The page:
Strabismus (squint)

What is strabismus?

Strabismus, also known as crossed eyes, or a 'squint', is the deviation of the line of sight of one of the two eyes. Whilst one eye directs its gaze towards a particular object, the other is pointed in another direction. This is both a visual and aesthetic problem.

Strabismus can be classified into two types, based on the direction of the eyes:

  • Converging strabismus : It occurs when the eye points inward.
  • Diverging strabismus : It occurs when the eye points outward.


In most cases, the problem can be corrected if it is detected and treated early. If treatment is delayed, permanent vision loss may occur in one eye. If amblyopia or commonly known as ‘lazy eye' is not treated by age 11, it is likely to be permanent. About one-third of children with strabismus will have amblyopia as the underlying cause.

Symptoms of strabismus:

Symptoms of strabismus may include:

  • Crossed eyes
  • Double vision
  • Impaired vision
  • Uncoordinated eye movements (eyes do not move together)
  • Loss or decreased depth perception

Medical tests for strabismus:

A physical examination, including a detailed examination of the eyes, is usually performed.

The following tests are performed to determine how misaligned the eyes are:

  • Corneal reflex when exposed to light
  • Cover/uncover test
  • Examination of the retina
  • Standard ophthalmic exam
  • Visual acuity test (tests how well you can read from a distance)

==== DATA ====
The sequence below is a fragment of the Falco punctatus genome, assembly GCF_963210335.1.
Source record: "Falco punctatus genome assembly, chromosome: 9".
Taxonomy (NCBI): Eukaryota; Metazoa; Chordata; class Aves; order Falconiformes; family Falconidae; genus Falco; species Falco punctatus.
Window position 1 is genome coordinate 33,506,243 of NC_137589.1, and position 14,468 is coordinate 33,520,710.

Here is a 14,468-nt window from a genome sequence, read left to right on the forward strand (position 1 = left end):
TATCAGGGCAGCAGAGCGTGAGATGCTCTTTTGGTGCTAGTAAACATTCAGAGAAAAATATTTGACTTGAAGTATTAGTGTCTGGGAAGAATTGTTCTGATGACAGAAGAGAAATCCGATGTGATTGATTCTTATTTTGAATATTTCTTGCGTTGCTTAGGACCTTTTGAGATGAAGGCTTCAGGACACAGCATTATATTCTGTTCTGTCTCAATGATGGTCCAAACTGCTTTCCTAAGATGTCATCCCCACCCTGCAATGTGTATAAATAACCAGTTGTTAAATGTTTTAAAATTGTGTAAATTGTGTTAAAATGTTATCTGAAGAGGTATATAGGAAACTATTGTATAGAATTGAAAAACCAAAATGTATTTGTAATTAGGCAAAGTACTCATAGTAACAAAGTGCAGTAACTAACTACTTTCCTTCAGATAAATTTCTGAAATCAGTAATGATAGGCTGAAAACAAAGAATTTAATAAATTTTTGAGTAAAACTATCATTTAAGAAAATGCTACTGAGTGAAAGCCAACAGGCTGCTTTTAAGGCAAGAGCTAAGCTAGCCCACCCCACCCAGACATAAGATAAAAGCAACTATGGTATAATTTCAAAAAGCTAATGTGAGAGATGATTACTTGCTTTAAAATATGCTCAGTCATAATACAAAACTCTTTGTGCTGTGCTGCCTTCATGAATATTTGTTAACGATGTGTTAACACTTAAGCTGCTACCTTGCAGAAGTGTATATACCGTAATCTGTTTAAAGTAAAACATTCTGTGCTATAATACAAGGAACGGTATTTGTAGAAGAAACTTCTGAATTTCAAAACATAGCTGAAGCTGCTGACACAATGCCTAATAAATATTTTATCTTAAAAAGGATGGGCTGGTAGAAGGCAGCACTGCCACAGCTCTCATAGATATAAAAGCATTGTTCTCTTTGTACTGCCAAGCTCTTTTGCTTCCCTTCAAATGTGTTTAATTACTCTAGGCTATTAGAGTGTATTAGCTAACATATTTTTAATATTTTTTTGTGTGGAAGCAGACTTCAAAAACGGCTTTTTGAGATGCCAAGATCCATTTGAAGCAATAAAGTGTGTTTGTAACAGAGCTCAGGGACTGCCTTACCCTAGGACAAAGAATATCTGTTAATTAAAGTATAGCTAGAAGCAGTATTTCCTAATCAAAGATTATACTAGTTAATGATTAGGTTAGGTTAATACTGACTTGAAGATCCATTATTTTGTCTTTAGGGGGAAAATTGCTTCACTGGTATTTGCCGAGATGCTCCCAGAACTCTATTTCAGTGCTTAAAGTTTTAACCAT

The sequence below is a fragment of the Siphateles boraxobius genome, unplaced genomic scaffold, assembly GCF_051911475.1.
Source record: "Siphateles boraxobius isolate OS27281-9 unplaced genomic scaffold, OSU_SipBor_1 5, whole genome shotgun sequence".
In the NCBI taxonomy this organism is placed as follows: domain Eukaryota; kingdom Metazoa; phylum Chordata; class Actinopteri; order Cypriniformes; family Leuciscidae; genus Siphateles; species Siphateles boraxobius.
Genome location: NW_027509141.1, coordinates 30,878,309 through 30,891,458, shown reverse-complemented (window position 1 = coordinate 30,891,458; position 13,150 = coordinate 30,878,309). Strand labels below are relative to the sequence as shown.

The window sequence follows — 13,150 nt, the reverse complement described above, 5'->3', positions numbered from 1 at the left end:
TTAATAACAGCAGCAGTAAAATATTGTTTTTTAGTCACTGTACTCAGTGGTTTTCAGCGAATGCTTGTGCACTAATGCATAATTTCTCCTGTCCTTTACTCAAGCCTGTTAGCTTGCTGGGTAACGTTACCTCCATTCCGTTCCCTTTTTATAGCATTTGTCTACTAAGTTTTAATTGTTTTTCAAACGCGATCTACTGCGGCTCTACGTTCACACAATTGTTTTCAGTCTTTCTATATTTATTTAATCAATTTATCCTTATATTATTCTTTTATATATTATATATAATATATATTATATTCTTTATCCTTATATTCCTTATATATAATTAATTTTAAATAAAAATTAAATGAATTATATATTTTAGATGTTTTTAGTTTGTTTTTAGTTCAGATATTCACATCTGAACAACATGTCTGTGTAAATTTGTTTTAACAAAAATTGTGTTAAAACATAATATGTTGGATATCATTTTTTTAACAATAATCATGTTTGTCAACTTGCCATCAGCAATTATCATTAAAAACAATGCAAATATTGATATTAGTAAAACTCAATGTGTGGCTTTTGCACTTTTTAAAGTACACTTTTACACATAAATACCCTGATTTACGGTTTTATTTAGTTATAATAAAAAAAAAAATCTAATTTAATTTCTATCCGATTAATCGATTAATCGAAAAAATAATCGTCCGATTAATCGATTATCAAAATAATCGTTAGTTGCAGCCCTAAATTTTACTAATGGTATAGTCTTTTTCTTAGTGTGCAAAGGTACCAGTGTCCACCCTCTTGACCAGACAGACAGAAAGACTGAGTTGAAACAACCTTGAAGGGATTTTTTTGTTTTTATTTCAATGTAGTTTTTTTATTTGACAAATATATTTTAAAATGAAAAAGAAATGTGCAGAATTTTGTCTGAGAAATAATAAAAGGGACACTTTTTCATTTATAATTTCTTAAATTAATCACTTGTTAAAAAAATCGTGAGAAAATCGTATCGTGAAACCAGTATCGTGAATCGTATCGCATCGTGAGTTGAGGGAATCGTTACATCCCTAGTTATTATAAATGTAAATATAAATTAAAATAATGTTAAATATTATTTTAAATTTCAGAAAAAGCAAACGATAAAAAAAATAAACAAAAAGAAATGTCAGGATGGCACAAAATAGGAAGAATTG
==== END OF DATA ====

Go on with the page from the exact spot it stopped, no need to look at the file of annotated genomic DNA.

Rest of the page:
A brain and nervous system (neurological) examination will also be done if other symptoms present.

What causes strabismus?

Many adult patients who suffer from strabismus experience this condition from childhood, although in a controlled manner. However, in most cases, strabismus has its origin in other diseases such as:

Occasionally, strabismus may result following eye surgery, such as cataract surgery, retinal detachment surgery, eyelid surgery, etc. due to unwanted involvement of the extraocular muscles during these procedures.

Can strabismus be prevented?

Strabismus is a disease that cannot be prevented. The best option is to treat it from its diagnosis to avoid possible loss of vision. If your child suffers from amblyopia, make sure it is treated.

Treatments for strabismus:

As this is a deviation that occurs from a very early age, it is crucial that measures are taken as quickly as possible to prevent it from leading to complications.

To treat this disorder there are multiple techniques such as:

  • Wearing an eye patch
  • Eye exercises
  • Wearing special glasses
  • Corrective lenses
  • Surgery to correct certain eye muscles. This is usually reserved for more severe cases that have not responded to other treatments.

Which specialist treats strabismus?

Ophthalmologists are in charge of preventing, diagnosing and treating diseases that affect the eyes and the visual capacity of the patient, such as strabismus. The eyes are the essential organ of vision and are susceptible to many abnormalities throughout life. 

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